Someone IS listening!! Good news from the Challenging Clitoraid campaign
I’m really excited to have something positive to blog in regards to this whole Clitoraid fiasco.
Last week I sent an email to the organization Do Something which was also supporting Clitoraid’s adoption of African women’s clitorises. DoSomething.Org is an innovative organization Using the power of online to get teens to do good stuff offline. They had sent a tweet to their 344,492! followers on March 30th stating: “As a means of supporting an important new medical facility in Burkina Faso, you can adopt a clitoris! (I’m not kidding.) http://www.clitoraid.org”
I sent them an email urging them to retract their support for Clitoraid and got the wonderfully encouraging response below. Now if only Good Vibrations would take the cue! 😦
Thanks so much for your thoughtful response to our tweet — as someone well versed in issues surrounding international women’s rights, I have heard similar sentiments as the ones you expressed in terms of the difficulties that come with these sort of activist campaigns.
Our twitter account belongs solely to our CEO, and because of our large following, she is often sent hundreds of links to tweet out each day on behalf of our own and many other organizations, so obviously they are not all heavily researched and you point out a danger in this kind of promotion, so thank you for that and we’ll look to be more aware in sifting through these requests going forward.
Additionally, if you feel there is important content on this issue that you would like to see on our site, specifically ideas for how young people can take effective action around this cause, please feel free to send it to us and we will integrate onto our website. Thanks very much!
Julia Steers, Content Editor
212 254.2390 x232
powering offline action
Follow us: www.twitter.com/dosomething.
Below is the email I had sent them asking to reconsider their support:
Hi Do Something staff.
A while back you tweeted an encouragement for your supporters to ‘adopt an African woman’s clitoris’ via clitoraid.org.
I’m a professor of African Politics and an avid techie so I thought I’d write you with a heads up to be careful about who you urge your followers to support.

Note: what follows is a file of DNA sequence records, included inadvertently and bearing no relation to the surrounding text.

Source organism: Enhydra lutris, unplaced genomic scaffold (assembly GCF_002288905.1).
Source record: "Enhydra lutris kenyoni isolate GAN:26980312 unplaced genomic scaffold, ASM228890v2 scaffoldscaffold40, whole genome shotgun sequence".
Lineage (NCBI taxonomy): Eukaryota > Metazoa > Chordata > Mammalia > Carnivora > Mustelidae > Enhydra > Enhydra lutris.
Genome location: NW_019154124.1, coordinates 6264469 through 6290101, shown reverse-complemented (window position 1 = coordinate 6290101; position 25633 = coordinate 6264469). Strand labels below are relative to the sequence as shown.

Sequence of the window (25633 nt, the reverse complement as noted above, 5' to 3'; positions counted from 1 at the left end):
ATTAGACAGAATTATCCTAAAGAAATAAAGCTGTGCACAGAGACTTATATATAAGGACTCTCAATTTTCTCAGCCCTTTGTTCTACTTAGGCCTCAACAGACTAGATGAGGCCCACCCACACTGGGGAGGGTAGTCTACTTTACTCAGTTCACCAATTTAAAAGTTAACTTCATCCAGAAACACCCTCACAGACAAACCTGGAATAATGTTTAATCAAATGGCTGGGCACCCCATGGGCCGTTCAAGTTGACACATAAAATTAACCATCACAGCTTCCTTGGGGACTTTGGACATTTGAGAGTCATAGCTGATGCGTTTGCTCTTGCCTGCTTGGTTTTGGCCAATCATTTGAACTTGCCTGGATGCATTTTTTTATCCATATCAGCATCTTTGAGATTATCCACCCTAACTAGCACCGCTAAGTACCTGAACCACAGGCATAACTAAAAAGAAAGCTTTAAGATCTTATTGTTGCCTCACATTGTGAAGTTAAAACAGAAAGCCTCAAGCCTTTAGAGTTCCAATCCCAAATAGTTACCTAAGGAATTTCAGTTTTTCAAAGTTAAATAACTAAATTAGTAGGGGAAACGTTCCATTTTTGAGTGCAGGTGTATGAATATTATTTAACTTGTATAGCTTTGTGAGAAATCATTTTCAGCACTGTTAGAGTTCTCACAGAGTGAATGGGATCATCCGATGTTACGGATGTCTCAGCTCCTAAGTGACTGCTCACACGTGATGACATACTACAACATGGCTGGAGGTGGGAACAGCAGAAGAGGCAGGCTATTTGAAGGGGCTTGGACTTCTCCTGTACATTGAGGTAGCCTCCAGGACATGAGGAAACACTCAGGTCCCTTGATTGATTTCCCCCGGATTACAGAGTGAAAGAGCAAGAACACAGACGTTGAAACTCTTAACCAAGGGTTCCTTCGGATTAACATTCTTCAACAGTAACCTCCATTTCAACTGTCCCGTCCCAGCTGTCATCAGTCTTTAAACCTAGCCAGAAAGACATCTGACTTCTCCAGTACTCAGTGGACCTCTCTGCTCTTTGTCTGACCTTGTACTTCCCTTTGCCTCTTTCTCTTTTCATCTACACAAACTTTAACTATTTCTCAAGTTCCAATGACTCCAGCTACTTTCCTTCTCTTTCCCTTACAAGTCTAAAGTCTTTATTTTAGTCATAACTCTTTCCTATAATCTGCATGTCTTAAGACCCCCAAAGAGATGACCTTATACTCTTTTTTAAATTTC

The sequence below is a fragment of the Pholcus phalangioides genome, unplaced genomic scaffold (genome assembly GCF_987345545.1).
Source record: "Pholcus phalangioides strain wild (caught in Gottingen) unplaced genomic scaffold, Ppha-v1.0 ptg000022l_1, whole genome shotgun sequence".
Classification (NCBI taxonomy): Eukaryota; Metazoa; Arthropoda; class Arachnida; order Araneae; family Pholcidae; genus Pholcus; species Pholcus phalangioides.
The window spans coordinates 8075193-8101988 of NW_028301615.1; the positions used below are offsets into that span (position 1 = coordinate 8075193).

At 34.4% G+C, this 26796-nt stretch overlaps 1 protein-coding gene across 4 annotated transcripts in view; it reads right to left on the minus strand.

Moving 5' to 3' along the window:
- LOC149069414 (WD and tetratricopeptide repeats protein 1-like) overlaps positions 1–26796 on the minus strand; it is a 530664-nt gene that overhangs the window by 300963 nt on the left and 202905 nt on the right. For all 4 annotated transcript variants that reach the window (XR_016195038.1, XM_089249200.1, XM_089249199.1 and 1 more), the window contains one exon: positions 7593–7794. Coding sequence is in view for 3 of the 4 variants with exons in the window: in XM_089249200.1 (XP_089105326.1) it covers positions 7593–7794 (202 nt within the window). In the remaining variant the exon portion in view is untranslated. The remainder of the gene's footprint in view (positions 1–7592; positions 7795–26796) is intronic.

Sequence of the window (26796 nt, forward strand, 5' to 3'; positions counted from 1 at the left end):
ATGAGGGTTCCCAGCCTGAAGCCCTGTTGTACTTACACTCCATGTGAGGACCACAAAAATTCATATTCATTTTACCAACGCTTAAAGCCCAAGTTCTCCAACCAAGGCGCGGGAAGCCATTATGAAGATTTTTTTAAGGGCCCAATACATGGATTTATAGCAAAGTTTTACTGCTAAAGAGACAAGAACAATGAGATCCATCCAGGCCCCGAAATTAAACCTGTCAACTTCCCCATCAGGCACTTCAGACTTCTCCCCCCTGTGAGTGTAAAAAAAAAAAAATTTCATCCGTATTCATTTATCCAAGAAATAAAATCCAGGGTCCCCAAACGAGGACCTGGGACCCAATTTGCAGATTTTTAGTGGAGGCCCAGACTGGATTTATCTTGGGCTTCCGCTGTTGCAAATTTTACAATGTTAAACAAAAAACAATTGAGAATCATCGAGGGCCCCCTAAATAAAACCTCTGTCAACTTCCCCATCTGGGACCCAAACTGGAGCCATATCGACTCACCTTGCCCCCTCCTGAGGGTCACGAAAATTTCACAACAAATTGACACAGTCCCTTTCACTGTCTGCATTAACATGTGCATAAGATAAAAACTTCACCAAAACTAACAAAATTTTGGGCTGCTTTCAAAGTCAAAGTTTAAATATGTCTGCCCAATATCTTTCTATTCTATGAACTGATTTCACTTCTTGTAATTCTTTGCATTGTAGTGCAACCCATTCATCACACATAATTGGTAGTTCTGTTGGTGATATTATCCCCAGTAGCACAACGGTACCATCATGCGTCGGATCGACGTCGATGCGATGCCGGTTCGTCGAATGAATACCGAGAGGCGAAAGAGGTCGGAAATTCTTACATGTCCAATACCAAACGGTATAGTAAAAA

Clitoraid is a project of the Raelian movement. A UFO religion that believes that all life on Earth was created in scientific labs by a species of extraterrestrials. Their previous venture, Clonaid was met with a kind of skepticism that Clitoraid has not.
For years now African women have been complaining that, even as we are engaged in domestic campaigns to end the practice of female circumcision within our communities, the eager participation by Westerners, has sometimes done more harm than good. These well meaning but ill informed activists have taken over the space, displaced African women’s voices on the issue.
Feminists have now started coming together to challenge Clitoraid and their humiliating campaign: http://bit.ly/9pdF94 I think that would be a better place to direct your supporters as we work to ensure a feminism that is free of racism.
A good place to start getting familiar with the vast literature by African women on Female Circumcision is the book:
Female Circumcision and the Politics of Knowledge: African Women in Imperialist Discourses edited by Obioma Nnaemeka
Yet another book: Female “circumcision” in Africa: culture, controversy, and change By Bettina Shell-Duncan, Ylva Hernlund. The chapter by Fuambai Ahmadu starting at Page 238 is particularly enlightening.
I hope that you will undo your support of the cult supported Clitoraid by tweeting a retraction to your followers. We, your supporters, will be waiting eagerly to see your updates on this very important issue as you stand on the side of empowering African women!